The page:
Like most other controls, the role of a text box is not obvious at first glance; that is why it should be accompanied by a label that defines its purpose. From the user's standpoint, a text box is named after the label closer to it. Such a label is usually on the left or the top side of the corresponding text box.
There are two main ways you can add a text box to a form or report:
Like every control on a form or report, the size of a text box is controlled by its Width and Height properties. The position of a text box is controlled by its Top and Left properties.
To make a text box read-only, that is, if you do not want the user to enter text in a text box, there are various alternatives. If you change the Enabled property from Yes to No, the text box would have a gray background and cannot receive focus. If you set the Locked property from No to Yes, the control would appear with a normal (white) background.
The Special Effects properties of the text box are expanded as compared to those available on a label. Besides the ability to raise or sink a text box, you can give it a thick, etched, or shadow border.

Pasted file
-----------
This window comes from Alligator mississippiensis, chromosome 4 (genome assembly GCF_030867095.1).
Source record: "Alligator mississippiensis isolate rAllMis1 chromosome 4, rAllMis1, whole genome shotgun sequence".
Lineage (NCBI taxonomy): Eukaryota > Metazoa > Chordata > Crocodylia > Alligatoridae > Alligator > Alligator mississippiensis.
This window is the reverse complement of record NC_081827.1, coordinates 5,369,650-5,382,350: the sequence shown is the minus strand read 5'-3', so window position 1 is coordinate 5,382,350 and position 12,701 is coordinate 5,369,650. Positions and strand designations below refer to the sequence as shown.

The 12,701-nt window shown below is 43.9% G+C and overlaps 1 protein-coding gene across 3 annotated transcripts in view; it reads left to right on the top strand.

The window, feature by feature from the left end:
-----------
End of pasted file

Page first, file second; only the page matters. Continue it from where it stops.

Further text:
After adding a text box to a form or report, you can configure it to receive its data from an existing table. This can be done after the Record Source of a form or report has been defined. To link a text box to the object that is the Record Source of a form or report, click the arrow of its Record Source combo box and select the desired field.
A picture is a graphical object that can be used either as the background of a form or report or can be positioned on top of a database object. Before using such a picture, you should prepare it or at least have it handy.
In Lesson 8, we saw that, to use a picture as the background of a form or report, in Design View, you could open the Properties window of the form or report. Then, in the Format tab, you could click the Picture field to reveal its ellipsis button, use that button to locate and retrieve the picture. Once added to the form or report, you could use some other properties to specify how the picture would be displayed.
Instead of an object whose data is linked to a field of the database, you can have an object on your form or report to simply complete the design of the parent object. That is the case for logos or fine prints on forms and reports. On a form or report, an object whose data is not linked to a specific record is referred to as unbound.